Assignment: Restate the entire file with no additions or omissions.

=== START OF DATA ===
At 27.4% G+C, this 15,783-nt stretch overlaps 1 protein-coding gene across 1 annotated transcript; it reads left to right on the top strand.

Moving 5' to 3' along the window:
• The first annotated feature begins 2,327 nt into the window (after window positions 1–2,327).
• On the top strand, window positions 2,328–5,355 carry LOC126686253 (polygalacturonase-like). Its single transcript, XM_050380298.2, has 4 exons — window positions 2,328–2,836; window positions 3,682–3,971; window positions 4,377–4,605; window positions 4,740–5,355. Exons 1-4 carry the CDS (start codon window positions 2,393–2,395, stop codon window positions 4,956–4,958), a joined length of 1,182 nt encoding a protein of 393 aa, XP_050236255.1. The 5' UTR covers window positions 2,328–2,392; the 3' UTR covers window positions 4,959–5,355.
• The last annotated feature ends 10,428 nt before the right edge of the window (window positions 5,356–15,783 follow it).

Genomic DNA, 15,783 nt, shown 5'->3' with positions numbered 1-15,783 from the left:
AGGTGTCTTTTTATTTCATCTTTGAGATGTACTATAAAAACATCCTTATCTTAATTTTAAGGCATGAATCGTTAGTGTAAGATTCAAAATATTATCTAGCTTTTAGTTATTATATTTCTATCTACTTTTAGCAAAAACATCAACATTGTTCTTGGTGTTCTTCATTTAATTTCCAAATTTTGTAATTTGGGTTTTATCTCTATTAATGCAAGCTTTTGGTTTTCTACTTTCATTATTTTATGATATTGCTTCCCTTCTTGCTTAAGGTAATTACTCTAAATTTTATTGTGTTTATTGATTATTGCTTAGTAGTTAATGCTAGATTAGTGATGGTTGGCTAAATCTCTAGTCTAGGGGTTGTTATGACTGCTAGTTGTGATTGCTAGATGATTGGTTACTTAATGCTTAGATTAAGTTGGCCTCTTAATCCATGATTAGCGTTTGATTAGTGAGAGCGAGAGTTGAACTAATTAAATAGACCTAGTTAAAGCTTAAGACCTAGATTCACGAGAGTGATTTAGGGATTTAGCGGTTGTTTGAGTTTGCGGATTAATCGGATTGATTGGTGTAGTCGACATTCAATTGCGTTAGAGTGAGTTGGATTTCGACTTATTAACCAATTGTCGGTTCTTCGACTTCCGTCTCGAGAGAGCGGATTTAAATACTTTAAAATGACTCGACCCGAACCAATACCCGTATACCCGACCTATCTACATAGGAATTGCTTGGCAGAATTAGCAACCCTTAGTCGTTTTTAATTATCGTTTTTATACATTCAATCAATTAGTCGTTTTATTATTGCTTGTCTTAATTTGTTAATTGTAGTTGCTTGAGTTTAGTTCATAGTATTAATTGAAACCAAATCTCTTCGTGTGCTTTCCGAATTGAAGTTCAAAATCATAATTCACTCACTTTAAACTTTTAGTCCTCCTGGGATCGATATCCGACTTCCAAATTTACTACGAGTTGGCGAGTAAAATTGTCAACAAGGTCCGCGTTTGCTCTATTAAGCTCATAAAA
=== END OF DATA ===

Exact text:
At 27.4% G+C, this 15,783-nt stretch overlaps 1 protein-coding gene across 1 annotated transcript; it reads left to right on the top strand.

Moving 5' to 3' along the window:
• The first annotated feature begins 2,327 nt into the window (after window positions 1–2,327).
• On the top strand, window positions 2,328–5,355 carry LOC126686253 (polygalacturonase-like). Its single transcript, XM_050380298.2, has 4 exons — window positions 2,328–2,836; window positions 3,682–3,971; window positions 4,377–4,605; window positions 4,740–5,355. Exons 1-4 carry the CDS (start codon window positions 2,393–2,395, stop codon window positions 4,956–4,958), a joined length of 1,182 nt encoding a protein of 393 aa, XP_050236255.1. The 5' UTR covers window positions 2,328–2,392; the 3' UTR covers window positions 4,959–5,355.
• The last annotated feature ends 10,428 nt before the right edge of the window (window positions 5,356–15,783 follow it).

Genomic DNA, 15,783 nt, shown 5'->3' with positions numbered 1-15,783 from the left:
AGGTGTCTTTTTATTTCATCTTTGAGATGTACTATAAAAACATCCTTATCTTAATTTTAAGGCATGAATCGTTAGTGTAAGATTCAAAATATTATCTAGCTTTTAGTTATTATATTTCTATCTACTTTTAGCAAAAACATCAACATTGTTCTTGGTGTTCTTCATTTAATTTCCAAATTTTGTAATTTGGGTTTTATCTCTATTAATGCAAGCTTTTGGTTTTCTACTTTCATTATTTTATGATATTGCTTCCCTTCTTGCTTAAGGTAATTACTCTAAATTTTATTGTGTTTATTGATTATTGCTTAGTAGTTAATGCTAGATTAGTGATGGTTGGCTAAATCTCTAGTCTAGGGGTTGTTATGACTGCTAGTTGTGATTGCTAGATGATTGGTTACTTAATGCTTAGATTAAGTTGGCCTCTTAATCCATGATTAGCGTTTGATTAGTGAGAGCGAGAGTTGAACTAATTAAATAGACCTAGTTAAAGCTTAAGACCTAGATTCACGAGAGTGATTTAGGGATTTAGCGGTTGTTTGAGTTTGCGGATTAATCGGATTGATTGGTGTAGTCGACATTCAATTGCGTTAGAGTGAGTTGGATTTCGACTTATTAACCAATTGTCGGTTCTTCGACTTCCGTCTCGAGAGAGCGGATTTAAATACTTTAAAATGACTCGACCCGAACCAATACCCGTATACCCGACCTATCTACATAGGAATTGCTTGGCAGAATTAGCAACCCTTAGTCGTTTTTAATTATCGTTTTTATACATTCAATCAATTAGTCGTTTTATTATTGCTTGTCTTAATTTGTTAATTGTAGTTGCTTGAGTTTAGTTCATAGTATTAATTGAAACCAAATCTCTTCGTGTGCTTTCCGAATTGAAGTTCAAAATCATAATTCACTCACTTTAAACTTTTAGTCCTCCTGGGATCGATATCCGACTTCCAAATTTACTACGAGTTGGCGAGTAAAATTGTCAACAAGGTCCGCGTTTGCTCTATTAAGCTCATAAAA